th Century, thinking about the meaning of quantum theory was strongly discouraged - physicists were supposed to work on practical applications (like bombs). But eventually people started to question this stance and delve into what quantum theory meant and how it was linked to other aspects of life. In How the Hippies Saved Physics: Science, Counterculture, and the Quantum Revival David Kaiser tells the story.

Bell's theorem is thought of as a vital part of physics today, but it was pretty much ignored for several years after is was published. A number of physicists, calling themselves the Fundamental Fysiks Group, began to discuss this, and othernon-mainstream issues Some of them were very far from the mainstream, such as faster than light communication and extra-sensory perception. Members of the group sometimes found it hard to get employment, but there was often sponsorship from rich patrons, and quite a bit of military funding.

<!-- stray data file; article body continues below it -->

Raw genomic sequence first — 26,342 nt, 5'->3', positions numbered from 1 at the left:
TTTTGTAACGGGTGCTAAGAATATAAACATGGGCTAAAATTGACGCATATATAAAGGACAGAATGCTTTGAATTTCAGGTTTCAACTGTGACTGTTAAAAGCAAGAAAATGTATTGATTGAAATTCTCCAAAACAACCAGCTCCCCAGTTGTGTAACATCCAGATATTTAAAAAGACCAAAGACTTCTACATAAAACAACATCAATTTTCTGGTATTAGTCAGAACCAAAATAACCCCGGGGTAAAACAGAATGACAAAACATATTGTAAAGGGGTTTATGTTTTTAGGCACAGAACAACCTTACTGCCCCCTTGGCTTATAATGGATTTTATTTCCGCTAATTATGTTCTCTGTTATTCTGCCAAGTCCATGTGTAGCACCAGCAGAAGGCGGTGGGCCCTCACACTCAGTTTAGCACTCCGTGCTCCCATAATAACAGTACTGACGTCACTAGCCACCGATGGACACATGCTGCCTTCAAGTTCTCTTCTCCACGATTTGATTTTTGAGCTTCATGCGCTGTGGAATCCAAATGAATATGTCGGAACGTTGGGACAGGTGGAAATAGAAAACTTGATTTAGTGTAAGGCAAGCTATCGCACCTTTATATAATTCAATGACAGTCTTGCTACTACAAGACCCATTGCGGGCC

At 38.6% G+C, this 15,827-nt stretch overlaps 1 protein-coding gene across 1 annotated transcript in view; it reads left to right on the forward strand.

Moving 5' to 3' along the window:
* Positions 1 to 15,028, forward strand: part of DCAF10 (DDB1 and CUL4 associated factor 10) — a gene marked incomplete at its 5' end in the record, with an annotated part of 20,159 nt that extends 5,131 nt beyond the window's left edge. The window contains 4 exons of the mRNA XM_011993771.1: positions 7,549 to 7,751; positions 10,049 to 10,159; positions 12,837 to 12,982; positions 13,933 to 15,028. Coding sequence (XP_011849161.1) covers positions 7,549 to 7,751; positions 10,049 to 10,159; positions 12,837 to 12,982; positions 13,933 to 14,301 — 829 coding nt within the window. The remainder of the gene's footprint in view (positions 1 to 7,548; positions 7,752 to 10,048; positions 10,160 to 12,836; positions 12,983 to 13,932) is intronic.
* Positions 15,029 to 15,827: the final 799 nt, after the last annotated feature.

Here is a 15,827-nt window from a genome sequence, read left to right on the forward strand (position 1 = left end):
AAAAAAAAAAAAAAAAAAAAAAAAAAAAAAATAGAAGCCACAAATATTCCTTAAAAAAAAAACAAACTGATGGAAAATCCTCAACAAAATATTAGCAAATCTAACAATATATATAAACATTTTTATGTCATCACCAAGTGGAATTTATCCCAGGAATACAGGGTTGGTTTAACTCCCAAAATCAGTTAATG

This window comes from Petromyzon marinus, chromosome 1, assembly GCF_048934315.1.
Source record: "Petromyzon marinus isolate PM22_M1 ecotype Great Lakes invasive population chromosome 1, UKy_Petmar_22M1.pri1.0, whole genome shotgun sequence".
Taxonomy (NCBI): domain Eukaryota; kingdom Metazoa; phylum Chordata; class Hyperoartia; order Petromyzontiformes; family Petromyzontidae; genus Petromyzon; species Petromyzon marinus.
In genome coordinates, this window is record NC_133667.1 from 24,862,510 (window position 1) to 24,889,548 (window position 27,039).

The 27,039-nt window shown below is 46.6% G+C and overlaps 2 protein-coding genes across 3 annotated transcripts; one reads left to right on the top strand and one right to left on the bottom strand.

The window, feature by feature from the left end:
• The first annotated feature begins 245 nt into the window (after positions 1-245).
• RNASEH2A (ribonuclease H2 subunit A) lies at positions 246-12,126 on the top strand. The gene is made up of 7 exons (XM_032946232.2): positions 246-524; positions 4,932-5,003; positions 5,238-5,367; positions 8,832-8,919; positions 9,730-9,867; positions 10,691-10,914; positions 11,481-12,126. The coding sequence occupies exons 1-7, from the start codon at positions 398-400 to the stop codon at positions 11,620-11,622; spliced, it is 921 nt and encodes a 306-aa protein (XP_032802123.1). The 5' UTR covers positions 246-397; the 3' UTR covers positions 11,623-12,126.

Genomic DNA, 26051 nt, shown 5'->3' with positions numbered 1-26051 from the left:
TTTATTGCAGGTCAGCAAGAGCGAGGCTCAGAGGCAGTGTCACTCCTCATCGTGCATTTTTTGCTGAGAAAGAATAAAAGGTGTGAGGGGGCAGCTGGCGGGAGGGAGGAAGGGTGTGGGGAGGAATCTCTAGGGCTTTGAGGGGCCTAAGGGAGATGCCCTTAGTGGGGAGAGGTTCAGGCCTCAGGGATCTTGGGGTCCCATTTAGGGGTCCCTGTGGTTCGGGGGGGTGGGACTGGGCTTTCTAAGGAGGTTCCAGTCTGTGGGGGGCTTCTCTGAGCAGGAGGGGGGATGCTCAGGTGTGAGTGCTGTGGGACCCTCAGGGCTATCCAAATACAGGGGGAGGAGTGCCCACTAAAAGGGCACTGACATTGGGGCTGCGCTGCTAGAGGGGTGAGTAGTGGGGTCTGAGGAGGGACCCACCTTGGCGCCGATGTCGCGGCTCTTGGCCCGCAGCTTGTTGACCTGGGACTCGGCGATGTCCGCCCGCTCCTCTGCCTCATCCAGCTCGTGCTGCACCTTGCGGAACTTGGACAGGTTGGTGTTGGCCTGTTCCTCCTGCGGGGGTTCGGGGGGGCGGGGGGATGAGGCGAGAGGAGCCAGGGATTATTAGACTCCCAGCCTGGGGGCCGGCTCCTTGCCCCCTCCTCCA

I tend to prefer books which follow chronological order, but this one certainly doesn't. That wasn't too bad to begin with as there was plenty of interesting material, but towards the end I began to find the lack of structure irritating and I think someone who didn't already know something of the history of quantum theory might find it a problem. For instance there is no mention of Hugh Everett and Many-Worlds. I do think that the book was helpful though, in giving a background of many of the authors of todays popular books on quantum theory."; include "amazinf.php"; ?>